How Tim Apple Helped Me Make Sense of the Financial Times

I was recently reading the Financial Times and came across an article about Tim Apple. I was struck by how his story helped me make sense of the paper’s coverage of the stock market.

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I have been an avid reader of the Financial Times for many years. I remember buying my first copy when I was living in London and working as an intern at a bank. I would read it on the train to work, and then spend my lunch break discussing the latest news with my colleagues. But a few years ago, I stopped reading it.

The reason was simple: I just couldn’t make sense of it anymore. The articles were getting longer and more complicated, and the topics were getting increasingly specialized. I felt like I was missing out on a lot of important news, but I just couldn’t keep up.

Then, last year, something unexpected happened: I started reading the Financial Times again, and this time, I found it fascinating. The reason? Tim Apple.

You see, Tim is an analyst at a hedge fund, and he has a knack for taking complex topics and explaining them in simple terms. He writes a regular column for the Financial Times called “Tim Apple’s Simple guide to X”, where X is usually some financial concept that most people don’t understand.

I started reading Tim’s column because I wanted to learn more about the financial world. But what I ended up learning was much broader than that. Tim helped me make sense of the world around me, whether it was politics, economics or even just current affairs. He taught me how to think about complicated issues in a clear and concise way.

In short: Tim Apple changed the way I read the Financial Times, and he changed the way I think about the world.

How Tim Apple helped me make sense of the Financial Times

I was having trouble making sense of the Financial Times. I found the articles to be long and confusing. However, Tim Apple was able to help me understand the Financial Times and make sense of it. He explained the articles to me in a way that I could understand.

The article

In 1993, I was fresh out of college and working at a bank new york city My job was to read the financial news and keep up on what was happening in the markets. I did this by reading The Wall Street Journal, The New York Times, and The Financial Times.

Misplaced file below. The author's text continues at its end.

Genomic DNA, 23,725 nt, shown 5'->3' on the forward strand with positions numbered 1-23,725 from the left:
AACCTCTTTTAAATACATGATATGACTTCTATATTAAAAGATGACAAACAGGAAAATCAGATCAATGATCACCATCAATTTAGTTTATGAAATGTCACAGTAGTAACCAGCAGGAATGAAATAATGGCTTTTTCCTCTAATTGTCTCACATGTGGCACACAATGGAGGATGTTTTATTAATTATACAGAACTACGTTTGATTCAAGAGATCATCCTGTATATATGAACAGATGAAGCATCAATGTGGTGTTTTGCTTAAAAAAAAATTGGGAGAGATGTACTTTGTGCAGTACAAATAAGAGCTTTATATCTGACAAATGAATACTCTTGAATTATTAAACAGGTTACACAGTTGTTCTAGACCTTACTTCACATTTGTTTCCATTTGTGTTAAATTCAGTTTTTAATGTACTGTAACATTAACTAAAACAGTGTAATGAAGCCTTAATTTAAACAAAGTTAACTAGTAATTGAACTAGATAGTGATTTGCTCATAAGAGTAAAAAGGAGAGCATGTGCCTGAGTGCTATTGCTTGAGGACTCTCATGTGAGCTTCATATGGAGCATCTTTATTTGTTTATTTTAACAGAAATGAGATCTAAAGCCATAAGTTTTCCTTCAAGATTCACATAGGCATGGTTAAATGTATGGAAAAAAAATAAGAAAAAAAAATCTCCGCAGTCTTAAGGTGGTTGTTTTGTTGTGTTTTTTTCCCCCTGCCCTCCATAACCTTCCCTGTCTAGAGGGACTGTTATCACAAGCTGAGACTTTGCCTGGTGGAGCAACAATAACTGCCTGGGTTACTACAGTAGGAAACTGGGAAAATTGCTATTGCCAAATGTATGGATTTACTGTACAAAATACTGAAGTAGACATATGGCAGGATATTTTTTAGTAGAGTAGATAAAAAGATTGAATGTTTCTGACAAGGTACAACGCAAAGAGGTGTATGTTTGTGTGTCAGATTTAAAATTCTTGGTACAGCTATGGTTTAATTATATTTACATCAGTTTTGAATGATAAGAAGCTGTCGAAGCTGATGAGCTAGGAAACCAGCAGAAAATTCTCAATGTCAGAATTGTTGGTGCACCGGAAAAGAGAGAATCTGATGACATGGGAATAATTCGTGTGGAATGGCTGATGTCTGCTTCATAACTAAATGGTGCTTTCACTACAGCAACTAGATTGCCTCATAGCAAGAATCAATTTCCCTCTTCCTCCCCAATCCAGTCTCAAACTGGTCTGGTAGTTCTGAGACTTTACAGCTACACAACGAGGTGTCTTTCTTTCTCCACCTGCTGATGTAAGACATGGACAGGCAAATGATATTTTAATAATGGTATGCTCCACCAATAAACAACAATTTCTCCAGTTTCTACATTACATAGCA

The Financial Times was by far the most difficult of the three newspapers for me to understand. The articles were dense and full of jargon that I didn’t understand. But I kept at it because I knew that if I could figure out what was going on in the world of finance, it would give me a leg up at my job.

One day, while I was struggling to make sense of an article in the Financial Times, Tim Apple walked by my desk. Tim was the head of research at the bank and he was one of the smartest people I had ever met.

I asked Tim if he had a minute to help me understand an article in the Financial Times. He came over to my desk and started reading the article. After a few minutes, he looked up at me and said, “This is complete nonsense.”

I was shocked. Here was one of the smartest people I knew telling me that an article in the Financial Times was nonsense.

Tim went on to explain that most of what is written in the Financial Times is speculation and opinion masquerading as fact. He told me that I should take everything I read in the paper with a grain of salt and try to figure out what is really going on beneath the surface.

Tim’s advice changed the way I read the news and it has stuck with me ever since. Whenever I come across an article that is full of jargon or seems like it is trying to sell me something, I think of Tim Apple and his advice to take everything with a grain of salt.

The analysis

I’ve been a fan of the Financial Times for years. I love its global perspective, its in-depth reporting, and its willingness to take on big stories. But I have to admit that, lately, I’ve been feeling a bit lost.

The paper seems to be full of stories about trade wars and Brexit and other things that I don’t really understand. And the language is often so jargon-y that I can’t even figure out what the stories are about.

But then something amazing happened. I found Tim Apple.

Tim Apple is a cartoon character who appears in the FT’s daily Letters page. He’s a small, blue apple with a big mouth, and he has a lot to say about the world of business and finance.

I started reading Tim Apple every day, and suddenly the FT started making sense. Tim helped me understand concepts like “quantitative easing” and “yield curve inversion.” He introduced me to new words like “fintech” and “stagflation.” And he explained why people were so worried about things like Brexit and trade wars.

But Tim Apple isn’t just a walking dictionary; he’s also funny and irreverent and opinionated. He doesn’t always agree with the FT’s editorial line, and he isn’t afraid to say so. In short, he makes the Financial Times fun to read.

So if find yourself struggling to make sense of the Financial Times, do yourself a favour and meet Tim Apple. You won’t be sorry.


I have been following Tim Apple for a while now and I have to say that I am incredibly impressed with his insight and analysis of the stock market and current economic conditions. In particular, I find his weekly column in the Financial Times to be extremely helpful in making sense of the often confusing and volatile world of finance.

In conclusion, I would highly recommend following Tim Apple’s writings in the Financial Times if you are interested in gaining a better understanding of the financial world.

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